I Curse the River of Time


by Per Petterson
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Reviewed by Ted Gioia

Those familiar with Per Petterson’s award-winning novel Out
Stealing Horses—the most acclaimed work of Norwegian
fiction in recent memory—will find many
familiar ingredients in his newest book,
I Curse the River of Time.  Here we en-
counter a typical Petterson protagonist,
the aloof, uncommunicative, sometimes
self-destructive, Arvid Jansen—he has
figured in previous works by this author—
and a fractured narrative style, in which
the story can jump decades in the course
of a single paragraph.

Indeed, the title of this novel—which comes from a poem by Mao
Zedong—could also serve as motto for this author’s stylized approach
to the chronology of his plots.  If time is a river that only flows one
way, Petterson is determined to swim upstream.  His books, by
necessity, start in a specific time and place, but they never remain
there for long, and every decisive interlude brings with it reverberation
of previous incidents, and those carry with them, in turn, the weight of
even earlier events.  Petterson traces these connections in unfolding
dramas that feature flashbacks as prominently as contemporaneous
action.  

Several of the key plots in
I Curse the River of Time unfold during the
year 1989, when the Berlin Wall is tumbling—unsettling to the loyal
Communist Party member Jansen, who renounced the opportunities to
get a college education in order to raise the consciousness of the
working class in a factory job.  At this same time, almost everything
else seems to come crashing down in Jansen’s life.  His marriage is
heading towards a painful divorce.   And his mother has been
diagnosed with cancer, and may only have a short while more to live.

In the midst of these crises, Jansen is adrift.  But if he can’t fix his
marriage or rebuild the Berlin Wall, he can at least try to patch up his
troubled relationship with his mother.  Yet she has her own agenda
and, fearing that her days are numbered, sets off a solitary pilgrimage
to her native Denmark—a place she still refers to as “home” decades
after moving away—in an attempt to make peace with her own past.   
Her son follows after her, and the reader witnesses the sad spectacle
of both trying to address, in the course of a few days, the regrets,
hostilities and troubling memories that have built up over a lifetime.    

As noted above, when Per Petterson is telling the story, the narrative
never proceeds in a straightforward manner, and flashbacks take such
prominence that the reader sometimes needs to pause and try to
figure which decade of the century is currently under consideration.    
As you proceed through this work, your chronological compass will
require constant resetting, as you revisit the early history of Jansen’s
courtship with his future wife, his struggles in bringing Communist
doctrine to his indifferent fellow workers, and a litany of awkward
moments, over the years, with his mother.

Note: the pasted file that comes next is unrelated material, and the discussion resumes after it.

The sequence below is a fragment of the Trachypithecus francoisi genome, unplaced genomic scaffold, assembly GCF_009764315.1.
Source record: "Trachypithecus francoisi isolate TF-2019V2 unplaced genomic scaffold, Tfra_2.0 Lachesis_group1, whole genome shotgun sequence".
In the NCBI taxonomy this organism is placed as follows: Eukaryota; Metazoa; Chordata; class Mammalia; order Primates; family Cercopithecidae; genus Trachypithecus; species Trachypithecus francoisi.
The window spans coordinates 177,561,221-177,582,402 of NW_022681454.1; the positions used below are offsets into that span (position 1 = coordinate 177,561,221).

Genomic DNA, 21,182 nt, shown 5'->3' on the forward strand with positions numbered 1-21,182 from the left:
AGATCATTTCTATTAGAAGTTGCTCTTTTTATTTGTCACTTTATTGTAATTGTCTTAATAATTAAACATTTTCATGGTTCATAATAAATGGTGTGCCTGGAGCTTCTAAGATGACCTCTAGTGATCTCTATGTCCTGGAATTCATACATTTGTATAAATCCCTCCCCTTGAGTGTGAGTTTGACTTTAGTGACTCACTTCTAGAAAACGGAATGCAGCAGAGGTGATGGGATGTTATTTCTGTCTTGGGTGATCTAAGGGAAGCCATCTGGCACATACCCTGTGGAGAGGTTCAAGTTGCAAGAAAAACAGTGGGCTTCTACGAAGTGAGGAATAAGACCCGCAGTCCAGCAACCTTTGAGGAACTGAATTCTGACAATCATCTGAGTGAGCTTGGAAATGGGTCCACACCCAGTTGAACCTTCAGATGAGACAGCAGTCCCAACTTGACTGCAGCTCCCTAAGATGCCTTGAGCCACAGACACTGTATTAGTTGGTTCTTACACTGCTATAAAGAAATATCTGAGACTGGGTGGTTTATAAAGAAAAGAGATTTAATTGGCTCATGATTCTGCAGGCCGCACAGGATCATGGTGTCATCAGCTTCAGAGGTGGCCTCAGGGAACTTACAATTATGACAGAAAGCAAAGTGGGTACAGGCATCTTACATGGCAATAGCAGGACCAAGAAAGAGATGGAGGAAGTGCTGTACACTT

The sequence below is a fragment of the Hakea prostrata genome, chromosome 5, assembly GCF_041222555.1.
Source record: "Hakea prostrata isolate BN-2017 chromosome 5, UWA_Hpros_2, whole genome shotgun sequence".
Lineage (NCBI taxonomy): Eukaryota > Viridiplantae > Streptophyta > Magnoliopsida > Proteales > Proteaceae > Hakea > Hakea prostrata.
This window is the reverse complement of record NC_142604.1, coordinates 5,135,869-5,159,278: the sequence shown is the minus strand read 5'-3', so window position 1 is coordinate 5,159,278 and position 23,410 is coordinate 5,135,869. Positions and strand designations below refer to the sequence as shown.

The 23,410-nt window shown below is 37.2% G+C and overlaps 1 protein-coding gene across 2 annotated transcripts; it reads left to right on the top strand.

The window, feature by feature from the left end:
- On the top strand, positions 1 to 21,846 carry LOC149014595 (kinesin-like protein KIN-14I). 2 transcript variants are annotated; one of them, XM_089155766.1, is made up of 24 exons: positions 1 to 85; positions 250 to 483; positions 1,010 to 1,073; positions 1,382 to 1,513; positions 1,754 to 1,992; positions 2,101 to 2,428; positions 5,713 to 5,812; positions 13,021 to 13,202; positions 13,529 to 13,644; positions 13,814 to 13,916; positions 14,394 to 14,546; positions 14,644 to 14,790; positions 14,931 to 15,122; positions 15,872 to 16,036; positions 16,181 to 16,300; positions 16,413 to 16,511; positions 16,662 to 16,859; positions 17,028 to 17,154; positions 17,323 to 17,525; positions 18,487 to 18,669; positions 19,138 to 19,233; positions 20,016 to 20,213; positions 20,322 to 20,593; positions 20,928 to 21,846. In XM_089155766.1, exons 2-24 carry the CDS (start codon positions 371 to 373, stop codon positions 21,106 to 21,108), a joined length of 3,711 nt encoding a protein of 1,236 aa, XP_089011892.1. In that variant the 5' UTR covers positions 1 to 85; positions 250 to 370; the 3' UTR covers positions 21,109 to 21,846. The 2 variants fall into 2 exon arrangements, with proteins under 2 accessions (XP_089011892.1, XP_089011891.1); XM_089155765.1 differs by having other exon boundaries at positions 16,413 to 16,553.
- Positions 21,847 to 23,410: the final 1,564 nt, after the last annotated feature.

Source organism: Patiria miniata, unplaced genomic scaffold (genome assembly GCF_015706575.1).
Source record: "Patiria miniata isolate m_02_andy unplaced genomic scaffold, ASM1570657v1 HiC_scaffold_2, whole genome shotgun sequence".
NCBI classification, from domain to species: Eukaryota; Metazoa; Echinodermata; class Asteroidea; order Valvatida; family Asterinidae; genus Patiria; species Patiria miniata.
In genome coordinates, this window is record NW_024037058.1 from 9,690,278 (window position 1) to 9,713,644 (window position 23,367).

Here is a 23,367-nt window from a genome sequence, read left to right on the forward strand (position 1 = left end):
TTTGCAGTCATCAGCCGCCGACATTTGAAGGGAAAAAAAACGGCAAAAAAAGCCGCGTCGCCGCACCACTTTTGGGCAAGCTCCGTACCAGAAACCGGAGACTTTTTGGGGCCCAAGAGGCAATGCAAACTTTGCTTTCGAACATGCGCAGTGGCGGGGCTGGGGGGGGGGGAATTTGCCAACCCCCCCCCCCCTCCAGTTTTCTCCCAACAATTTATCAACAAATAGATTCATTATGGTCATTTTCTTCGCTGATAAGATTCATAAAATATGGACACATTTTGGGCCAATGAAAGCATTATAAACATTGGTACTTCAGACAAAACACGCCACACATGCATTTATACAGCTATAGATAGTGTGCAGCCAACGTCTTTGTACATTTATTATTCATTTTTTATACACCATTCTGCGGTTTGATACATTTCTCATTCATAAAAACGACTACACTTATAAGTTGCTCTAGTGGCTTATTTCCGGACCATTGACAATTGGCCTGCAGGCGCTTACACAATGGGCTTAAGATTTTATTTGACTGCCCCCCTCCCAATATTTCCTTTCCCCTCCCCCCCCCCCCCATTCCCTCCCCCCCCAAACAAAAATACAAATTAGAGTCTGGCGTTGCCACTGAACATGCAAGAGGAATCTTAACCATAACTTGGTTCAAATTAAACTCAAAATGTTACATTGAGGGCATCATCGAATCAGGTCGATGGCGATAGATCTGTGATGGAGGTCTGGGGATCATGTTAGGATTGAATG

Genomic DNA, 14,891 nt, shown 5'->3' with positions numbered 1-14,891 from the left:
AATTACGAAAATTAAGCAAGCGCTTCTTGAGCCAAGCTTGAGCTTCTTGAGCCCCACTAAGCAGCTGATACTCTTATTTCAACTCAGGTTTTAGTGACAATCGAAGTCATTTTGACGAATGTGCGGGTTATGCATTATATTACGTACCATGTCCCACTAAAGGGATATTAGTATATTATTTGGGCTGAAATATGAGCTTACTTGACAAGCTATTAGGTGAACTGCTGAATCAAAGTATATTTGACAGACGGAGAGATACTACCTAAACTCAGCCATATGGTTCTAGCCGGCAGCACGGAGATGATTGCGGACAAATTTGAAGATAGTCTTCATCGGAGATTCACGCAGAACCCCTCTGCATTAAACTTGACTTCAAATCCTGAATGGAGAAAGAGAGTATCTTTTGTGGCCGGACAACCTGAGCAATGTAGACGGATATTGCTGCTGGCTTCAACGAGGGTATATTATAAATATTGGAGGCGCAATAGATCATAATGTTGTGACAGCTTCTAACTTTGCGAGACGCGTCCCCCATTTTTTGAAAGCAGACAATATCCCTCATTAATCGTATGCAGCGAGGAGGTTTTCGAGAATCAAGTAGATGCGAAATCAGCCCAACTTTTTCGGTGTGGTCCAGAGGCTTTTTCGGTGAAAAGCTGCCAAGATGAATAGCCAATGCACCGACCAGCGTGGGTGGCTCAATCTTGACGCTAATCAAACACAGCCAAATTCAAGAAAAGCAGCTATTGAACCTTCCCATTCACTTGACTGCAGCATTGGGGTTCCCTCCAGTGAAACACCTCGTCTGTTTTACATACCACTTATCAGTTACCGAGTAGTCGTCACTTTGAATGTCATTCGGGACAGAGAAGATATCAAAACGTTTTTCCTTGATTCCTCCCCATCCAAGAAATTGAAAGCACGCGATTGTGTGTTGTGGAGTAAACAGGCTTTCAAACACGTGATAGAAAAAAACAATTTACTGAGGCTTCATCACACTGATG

Even when the flashback incidents seem disconnected from the story,
Petterson relies on them to accentuate the emotional tone of his
novel.  For example, a sidebar recollection of an incident in which the
narrator brought a dog to a clinic for euthanization is introduced
haphazardly—raised by the narrator as his tram passes by a veterinary
college.  Another fractured memory relates to a visit Jansen made to
his dying brother in the hospital—and in this case, our narrator never
even finishes the account, either repressing the details or saving them
for a different Petterson book.  No matter, even these disconnected
echoes from the past help shape the sensibility of a novel in which the
endgame—of a life, a wall, a relationship—seems to lead inevitably to
checkmate, overwhelming any hopes of a fresh start and new horizons.

This relationship between the narrator and his mothers serves as the
emotional cornerstone of
I Curse the River of Time, and also provides
rare opportunities for humor in a novel that is otherwise dark and even
lugubrious.   Our narrator will present scenes with his mother drawn
from various periods of his life, yet the fidelity with which they follow a
familiar pattern is uncanny, almost absurd.  Arvid will typically try to
surprise her, but she can always tell it is him—usually even before she
catches a glimpse of her son.  “Is that you?” she will ask before turning
around.   And her followup is invariably:  “Are you broke?  Do you need
money?”  And just as often, his honest answer would be “yes,”
although he prefers to act offended that she would think his visits were
timed in order to receive handouts.  Not that he intends to turn down
her offer of money….

One might laugh at this predictable repartee, but below the superficial
humor there is a tragedy in a relationship that is locked in such an
awkward rut, year after year, decade after decade.   In these kinds of
effects, in which a lifetime of personal stories coalesce into a single
reverberating pattern, Petterson is without peer.  And in the final
pages of a Petterson novel, we invariably learn that all the fragments
and flashbacks have fallen into place—albeit with connections that our
stalwart character might prefer not to know.


Ted Gioia's latest book is The Birth (and Death) of the Cool.
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